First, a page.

Every so often, Museum staff gets an email or learns a story that connects the art in our collection with our community. These might be far-away communities, as in the case of the English ancestors of Miss Frances Lee, or it might be close by here in Milwaukee.
Nana Kennedy is the subject of this painting by Lester Bentley, entitled “Nana” (fitting!). Nana grew up in Two Rivers, WI, and so did artist Lester Bentley. Bentley was good friends with Nana’s parents, and completed this painting as part of the Works Progress Administration (WPA), which was a New Deal program to employ millions of workers and artisans during the American Great Depression.
After being separated for many years, Nana recently came to the Milwaukee Art Museum to visit her childhood portrait.
Nana was 8 years old when Bentley painted her in 1939. When it was finished, he offered it to Nana’s parents for $25, but because of the Depression, they did not have the money to buy it. Luckily, though, this story has a happy ending. Nana was able to track the painting here to the Museum, where it now lives and is cared for as part of the art collection. But this story gets even more special. Since we have a very limited amount of space in the public galleries, occasionally Museum staff have works of art from the Collection hanging in their offices.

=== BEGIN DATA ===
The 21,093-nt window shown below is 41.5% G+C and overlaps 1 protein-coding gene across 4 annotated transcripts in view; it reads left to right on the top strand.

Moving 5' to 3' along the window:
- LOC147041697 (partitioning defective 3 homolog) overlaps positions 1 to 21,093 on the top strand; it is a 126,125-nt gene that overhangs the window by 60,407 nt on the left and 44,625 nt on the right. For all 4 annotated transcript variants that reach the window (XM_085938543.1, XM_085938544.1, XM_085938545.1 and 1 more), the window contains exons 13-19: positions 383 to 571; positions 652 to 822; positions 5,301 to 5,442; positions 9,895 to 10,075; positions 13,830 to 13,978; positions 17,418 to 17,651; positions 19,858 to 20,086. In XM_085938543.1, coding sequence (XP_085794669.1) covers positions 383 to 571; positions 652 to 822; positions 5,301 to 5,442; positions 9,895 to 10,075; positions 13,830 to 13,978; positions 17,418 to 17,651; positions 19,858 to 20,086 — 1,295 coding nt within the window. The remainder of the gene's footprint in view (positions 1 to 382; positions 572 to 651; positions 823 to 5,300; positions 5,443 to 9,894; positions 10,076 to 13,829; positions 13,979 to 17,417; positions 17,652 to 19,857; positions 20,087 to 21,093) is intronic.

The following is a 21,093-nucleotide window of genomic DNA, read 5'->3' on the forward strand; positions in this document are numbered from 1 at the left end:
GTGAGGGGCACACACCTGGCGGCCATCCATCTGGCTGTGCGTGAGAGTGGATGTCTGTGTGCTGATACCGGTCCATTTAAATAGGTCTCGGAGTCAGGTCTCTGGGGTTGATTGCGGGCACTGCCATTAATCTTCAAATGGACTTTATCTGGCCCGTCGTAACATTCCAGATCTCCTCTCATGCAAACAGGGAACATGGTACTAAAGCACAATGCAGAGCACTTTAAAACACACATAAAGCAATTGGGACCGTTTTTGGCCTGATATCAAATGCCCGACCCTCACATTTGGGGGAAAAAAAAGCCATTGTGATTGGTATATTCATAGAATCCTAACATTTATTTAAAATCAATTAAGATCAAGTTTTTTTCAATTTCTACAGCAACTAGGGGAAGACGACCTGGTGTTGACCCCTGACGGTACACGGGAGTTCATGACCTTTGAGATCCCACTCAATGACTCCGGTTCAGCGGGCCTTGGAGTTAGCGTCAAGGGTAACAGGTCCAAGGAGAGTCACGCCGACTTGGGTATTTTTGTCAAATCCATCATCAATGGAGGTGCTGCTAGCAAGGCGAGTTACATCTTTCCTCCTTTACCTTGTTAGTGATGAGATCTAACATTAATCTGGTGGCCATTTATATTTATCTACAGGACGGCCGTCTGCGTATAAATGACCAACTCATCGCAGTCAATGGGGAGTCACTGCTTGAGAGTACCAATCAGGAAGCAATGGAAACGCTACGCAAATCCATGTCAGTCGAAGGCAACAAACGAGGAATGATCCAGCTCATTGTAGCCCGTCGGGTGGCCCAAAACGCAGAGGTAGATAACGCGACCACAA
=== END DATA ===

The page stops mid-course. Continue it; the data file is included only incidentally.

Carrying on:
This is how Nana came to preside over the office of Human Resources Associate Mary Beth Ribarchek–and how Mary Beth met Nana Kennedy. The Museum’s registrar brought Nana Kennedy into the offices to show her the painting, and Mary Beth was so excited to meet the now-grown-up girl in the painting in her office that she sent an email with this story out to all our staff.
I have admired this painting, with its intentional green-blue hue and the figure’s piercing eyes, every time I visit Mary Beth. I was so thrilled to read the story and immediately approached everyone to be sure that we could share this story with all of you on the Blog.
Many thanks go to Nana Kennedy, her family, Mary Beth, and our Registrar’s department for giving permission to post this story on our blog and give you a truly behind-the-scenes peek into how our collection’s history connects with Wisconsin today.